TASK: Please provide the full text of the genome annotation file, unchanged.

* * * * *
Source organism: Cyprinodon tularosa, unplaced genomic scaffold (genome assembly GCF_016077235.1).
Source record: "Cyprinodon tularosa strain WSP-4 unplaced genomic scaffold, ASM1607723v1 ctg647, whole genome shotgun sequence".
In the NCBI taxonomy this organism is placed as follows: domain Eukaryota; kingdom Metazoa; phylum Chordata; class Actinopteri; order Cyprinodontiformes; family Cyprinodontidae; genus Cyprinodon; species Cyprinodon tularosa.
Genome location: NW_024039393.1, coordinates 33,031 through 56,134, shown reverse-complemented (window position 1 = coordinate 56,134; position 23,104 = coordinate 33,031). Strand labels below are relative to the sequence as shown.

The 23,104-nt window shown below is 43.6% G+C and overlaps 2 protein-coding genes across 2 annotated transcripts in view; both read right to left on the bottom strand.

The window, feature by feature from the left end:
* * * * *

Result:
Source organism: Cyprinodon tularosa, unplaced genomic scaffold (genome assembly GCF_016077235.1).
Source record: "Cyprinodon tularosa strain WSP-4 unplaced genomic scaffold, ASM1607723v1 ctg647, whole genome shotgun sequence".
In the NCBI taxonomy this organism is placed as follows: domain Eukaryota; kingdom Metazoa; phylum Chordata; class Actinopteri; order Cyprinodontiformes; family Cyprinodontidae; genus Cyprinodon; species Cyprinodon tularosa.
Genome location: NW_024039393.1, coordinates 33,031 through 56,134, shown reverse-complemented (window position 1 = coordinate 56,134; position 23,104 = coordinate 33,031). Strand labels below are relative to the sequence as shown.

The 23,104-nt window shown below is 43.6% G+C and overlaps 2 protein-coding genes across 2 annotated transcripts in view; both read right to left on the bottom strand.

The window, feature by feature from the left end: